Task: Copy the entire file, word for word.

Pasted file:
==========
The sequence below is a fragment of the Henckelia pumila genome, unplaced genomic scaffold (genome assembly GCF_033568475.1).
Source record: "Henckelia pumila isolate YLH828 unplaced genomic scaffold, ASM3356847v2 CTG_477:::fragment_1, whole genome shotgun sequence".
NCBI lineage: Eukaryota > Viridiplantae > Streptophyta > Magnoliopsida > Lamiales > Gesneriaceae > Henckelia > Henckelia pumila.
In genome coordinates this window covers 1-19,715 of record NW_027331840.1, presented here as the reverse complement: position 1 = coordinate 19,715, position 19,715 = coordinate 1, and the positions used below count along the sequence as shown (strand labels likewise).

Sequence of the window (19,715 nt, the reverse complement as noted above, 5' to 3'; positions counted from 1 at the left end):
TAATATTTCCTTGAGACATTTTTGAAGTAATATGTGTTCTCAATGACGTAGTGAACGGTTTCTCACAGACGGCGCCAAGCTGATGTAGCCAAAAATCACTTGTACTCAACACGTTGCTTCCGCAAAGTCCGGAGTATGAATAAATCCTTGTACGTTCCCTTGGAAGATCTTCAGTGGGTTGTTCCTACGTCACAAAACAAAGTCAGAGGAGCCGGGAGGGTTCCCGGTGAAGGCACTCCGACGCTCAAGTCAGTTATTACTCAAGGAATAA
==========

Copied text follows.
The sequence below is a fragment of the Henckelia pumila genome, unplaced genomic scaffold (genome assembly GCF_033568475.1).
Source record: "Henckelia pumila isolate YLH828 unplaced genomic scaffold, ASM3356847v2 CTG_477:::fragment_1, whole genome shotgun sequence".
NCBI lineage: Eukaryota > Viridiplantae > Streptophyta > Magnoliopsida > Lamiales > Gesneriaceae > Henckelia > Henckelia pumila.
In genome coordinates this window covers 1-19,715 of record NW_027331840.1, presented here as the reverse complement: position 1 = coordinate 19,715, position 19,715 = coordinate 1, and the positions used below count along the sequence as shown (strand labels likewise).

Sequence of the window (19,715 nt, the reverse complement as noted above, 5' to 3'; positions counted from 1 at the left end):
TAATATTTCCTTGAGACATTTTTGAAGTAATATGTGTTCTCAATGACGTAGTGAACGGTTTCTCACAGACGGCGCCAAGCTGATGTAGCCAAAAATCACTTGTACTCAACACGTTGCTTCCGCAAAGTCCGGAGTATGAATAAATCCTTGTACGTTCCCTTGGAAGATCTTCAGTGGGTTGTTCCTACGTCACAAAACAAAGTCAGAGGAGCCGGGAGGGTTCCCGGTGAAGGCACTCCGACGCTCAAGTCAGTTATTACTCAAGGAATAA